There’s no doubt that schools are an enormous place of stress for kids. Reformers are proposing a variety of ways to make school-life less hostile to mental health. The best solutions, as always, cost money. Every school should have an in-house therapist, who knows the students’ names and provides regular meetings with vulnerable kids, but that solution is highly unlikely to happen, except in the wealthiest communities. Low-cost solutions, like pushing back the school day for an hour, seem pointless.
In one of my first newsletters back in December 2019, I wrote about our efforts to counter school pressure by deemphasizing excellence and by having fun as a family:
So, we pushed back. Not entirely. Our oldest got decent grades and was in a varsity sport, but we resisted school demands enough to be subtly subversive. We decided that it was more important than our kids were sane and happy, rather then they win a perfect SAT score. We tried to not let schools drive our family life. Because schools should be a side dish, not the main course of a family.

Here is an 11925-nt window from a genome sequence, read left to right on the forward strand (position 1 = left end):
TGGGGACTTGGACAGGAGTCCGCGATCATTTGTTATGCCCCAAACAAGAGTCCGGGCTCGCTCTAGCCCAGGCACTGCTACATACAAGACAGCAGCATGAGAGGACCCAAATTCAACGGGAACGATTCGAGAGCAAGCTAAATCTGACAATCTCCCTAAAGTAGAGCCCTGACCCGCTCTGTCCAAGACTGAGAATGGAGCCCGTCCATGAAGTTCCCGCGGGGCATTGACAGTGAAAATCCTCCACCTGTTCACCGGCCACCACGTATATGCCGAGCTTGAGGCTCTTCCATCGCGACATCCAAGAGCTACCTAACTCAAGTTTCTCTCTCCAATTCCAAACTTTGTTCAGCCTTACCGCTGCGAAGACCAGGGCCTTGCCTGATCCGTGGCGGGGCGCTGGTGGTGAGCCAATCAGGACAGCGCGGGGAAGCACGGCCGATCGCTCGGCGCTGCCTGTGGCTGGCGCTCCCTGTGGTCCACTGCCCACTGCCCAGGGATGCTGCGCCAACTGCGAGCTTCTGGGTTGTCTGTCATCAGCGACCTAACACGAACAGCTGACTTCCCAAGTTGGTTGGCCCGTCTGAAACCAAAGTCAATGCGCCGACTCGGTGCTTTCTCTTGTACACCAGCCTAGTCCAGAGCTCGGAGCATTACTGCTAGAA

Every family should have their own things that make them happy, that define them, that bind each other together. We like art museums and hikes, but for other families, it might mean Mets games or fishing trips or baking. I’m agnostic about those family definitions, as long as it’s not school. We can’t abdicate the joy and the creativity of raising a family to a government bureaucracy that won’t remember your kid’s name next year.
Young people are also worried about the shifting modern workforce.
My oldest son is finishing off his last courses at college with a solid degree from a well-regarded college, but doesn’t have a clear career path ahead of him. He’ll figure it out quickly in two weeks, after his finals, but that uncertainty is keeping him up at night. That’s not unusual. Lots of students from his school actually return to a community college to get skills to find employment. And what happens to kids, who aren’t lucky enough to attend their state’s flagship state college? What career options are available to students, who can’t finish college after six years?